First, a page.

In the miracles that Christ performed to feed the people, bread was always involved. One example can be found in Matthew 14:13-21. On that occasion He fed five thousand people. Another example is recorded in Mark 8:1-9, where bread was once again given to feed four thousand people. It is quite evident that bread in those days was a major staple of life. It wasn’t like the bread we have today, made with bleached white flour, with the nourishment all but eliminated by the polluting hands of man. Rather, the bread common to man in Jesus’ time consisted of whole grains with the full benefit of the wheat germ and enzymes God has placed in wheat, barley and other whole grains.
This may give us a better understanding why David, when he and his men were literally famished, was given the showbread to eat, since it had valuable and lasting sustenance. This incident is referred to in Luke 6:3-4 by Christ. Historically, we read about the event in 1 Samuel 21:1-6.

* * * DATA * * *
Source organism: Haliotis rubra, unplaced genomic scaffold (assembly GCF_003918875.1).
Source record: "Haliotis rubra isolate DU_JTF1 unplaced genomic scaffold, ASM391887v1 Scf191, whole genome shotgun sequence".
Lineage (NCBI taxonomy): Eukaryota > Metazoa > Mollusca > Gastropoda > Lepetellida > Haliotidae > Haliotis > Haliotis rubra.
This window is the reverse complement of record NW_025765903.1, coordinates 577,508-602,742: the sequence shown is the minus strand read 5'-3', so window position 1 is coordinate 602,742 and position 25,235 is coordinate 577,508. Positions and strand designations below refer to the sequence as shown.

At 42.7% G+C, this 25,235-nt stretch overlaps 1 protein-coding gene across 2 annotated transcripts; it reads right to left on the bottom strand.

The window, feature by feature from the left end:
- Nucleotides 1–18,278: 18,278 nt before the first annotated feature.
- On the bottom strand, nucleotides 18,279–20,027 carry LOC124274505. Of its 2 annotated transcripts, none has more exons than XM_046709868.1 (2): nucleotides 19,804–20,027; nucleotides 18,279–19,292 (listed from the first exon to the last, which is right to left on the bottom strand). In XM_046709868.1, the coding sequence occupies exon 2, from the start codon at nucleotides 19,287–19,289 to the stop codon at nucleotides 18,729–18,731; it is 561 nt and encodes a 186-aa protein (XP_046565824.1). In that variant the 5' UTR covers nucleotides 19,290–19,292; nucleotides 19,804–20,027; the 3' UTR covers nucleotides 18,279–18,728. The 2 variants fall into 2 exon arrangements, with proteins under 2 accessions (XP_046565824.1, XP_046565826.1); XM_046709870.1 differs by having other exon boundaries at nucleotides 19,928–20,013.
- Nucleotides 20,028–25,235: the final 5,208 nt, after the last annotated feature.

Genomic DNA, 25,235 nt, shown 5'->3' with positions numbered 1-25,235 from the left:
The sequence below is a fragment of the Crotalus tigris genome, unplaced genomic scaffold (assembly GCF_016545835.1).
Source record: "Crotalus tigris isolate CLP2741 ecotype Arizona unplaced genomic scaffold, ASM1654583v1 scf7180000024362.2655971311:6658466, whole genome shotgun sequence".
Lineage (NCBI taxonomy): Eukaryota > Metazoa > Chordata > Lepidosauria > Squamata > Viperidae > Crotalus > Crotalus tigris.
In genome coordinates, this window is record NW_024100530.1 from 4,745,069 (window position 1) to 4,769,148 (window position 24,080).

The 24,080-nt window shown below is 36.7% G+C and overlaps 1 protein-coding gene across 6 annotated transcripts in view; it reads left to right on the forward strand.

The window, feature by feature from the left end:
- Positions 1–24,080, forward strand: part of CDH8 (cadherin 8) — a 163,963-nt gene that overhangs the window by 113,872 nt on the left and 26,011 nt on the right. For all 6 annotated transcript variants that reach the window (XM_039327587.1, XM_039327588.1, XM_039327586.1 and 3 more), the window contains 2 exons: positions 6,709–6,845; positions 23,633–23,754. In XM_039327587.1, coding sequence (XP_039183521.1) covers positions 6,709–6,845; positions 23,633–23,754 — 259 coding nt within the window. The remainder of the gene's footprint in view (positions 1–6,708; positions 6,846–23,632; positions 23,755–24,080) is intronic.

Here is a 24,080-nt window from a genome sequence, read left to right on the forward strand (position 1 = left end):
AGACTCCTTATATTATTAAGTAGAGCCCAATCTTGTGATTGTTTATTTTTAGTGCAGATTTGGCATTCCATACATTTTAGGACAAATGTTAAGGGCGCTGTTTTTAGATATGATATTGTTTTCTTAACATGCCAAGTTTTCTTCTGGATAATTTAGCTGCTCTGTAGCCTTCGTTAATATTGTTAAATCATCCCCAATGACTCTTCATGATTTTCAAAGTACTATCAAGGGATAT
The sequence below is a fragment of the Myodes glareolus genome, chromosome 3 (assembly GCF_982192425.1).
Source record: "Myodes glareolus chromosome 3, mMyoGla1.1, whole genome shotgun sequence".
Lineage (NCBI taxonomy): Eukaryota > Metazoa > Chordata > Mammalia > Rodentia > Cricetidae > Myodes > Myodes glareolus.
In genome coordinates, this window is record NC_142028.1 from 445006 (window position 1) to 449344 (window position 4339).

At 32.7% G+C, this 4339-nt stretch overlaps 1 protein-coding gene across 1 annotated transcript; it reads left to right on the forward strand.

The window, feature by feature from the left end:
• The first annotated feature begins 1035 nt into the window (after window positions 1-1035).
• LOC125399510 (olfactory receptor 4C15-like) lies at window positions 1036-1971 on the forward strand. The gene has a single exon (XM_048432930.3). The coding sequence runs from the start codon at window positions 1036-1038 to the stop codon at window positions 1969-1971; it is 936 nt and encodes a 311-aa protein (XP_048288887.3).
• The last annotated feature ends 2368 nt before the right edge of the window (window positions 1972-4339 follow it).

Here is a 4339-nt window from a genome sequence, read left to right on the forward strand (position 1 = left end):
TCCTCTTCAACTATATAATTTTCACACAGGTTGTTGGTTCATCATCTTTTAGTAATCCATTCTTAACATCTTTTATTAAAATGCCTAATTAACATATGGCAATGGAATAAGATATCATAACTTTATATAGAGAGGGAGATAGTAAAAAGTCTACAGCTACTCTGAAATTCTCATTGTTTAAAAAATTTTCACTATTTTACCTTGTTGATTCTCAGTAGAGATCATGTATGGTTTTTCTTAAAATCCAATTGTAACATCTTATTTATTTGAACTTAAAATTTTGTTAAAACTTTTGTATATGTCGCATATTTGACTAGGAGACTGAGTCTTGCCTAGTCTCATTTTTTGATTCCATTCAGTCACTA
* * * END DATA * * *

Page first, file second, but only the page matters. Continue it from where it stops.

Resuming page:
From a physical standpoint, bread is a critical part of a person’s diet. We realize, of course, that “bread” in the Bible can and does include “food” in general — it does not literally have to exclusively mean, “bread.” This is magnified by the model prayer in Matthew 6:11: “Give us this day our daily bread.” We see here that it is daily bread or sustenance that we are to pray for.
However, physical bread is not enough. A further remarkable statement is made by Christ regarding bread in Luke 4:4: “But Jesus answered him, saying, ‘It is written, “Man shall not live by bread alone, but by every word of God.”‘”
It is evident that man’s physical existence is linked to physical bread or food, but his eternal existence is linked to the spiritual bread, the Word of God–in other words, the Bible.
We need to eat this spiritual bread daily just as one prays daily for his physical bread. We need to digest God’s Word, think about it, ponder it and make it a necessary part of our very being.
At the time of Christ, no man would consider not eating bread for a prolonged period of time, unless he was fasting. We should not go prolonged periods without reading and meditating on God’s Word. Rather, we should follow David’s example, when he stated in Psalm 119:15-16. “I will meditate on Your precepts, And contemplate Your ways. I will delight myself in Your statutes; I will not forget YOUR word.”
The way we do this is by daily Bible study and by making the Bible a part of our thinking, our being, our way of living.
Remember: Man does not live by bread alone, but by every word of God.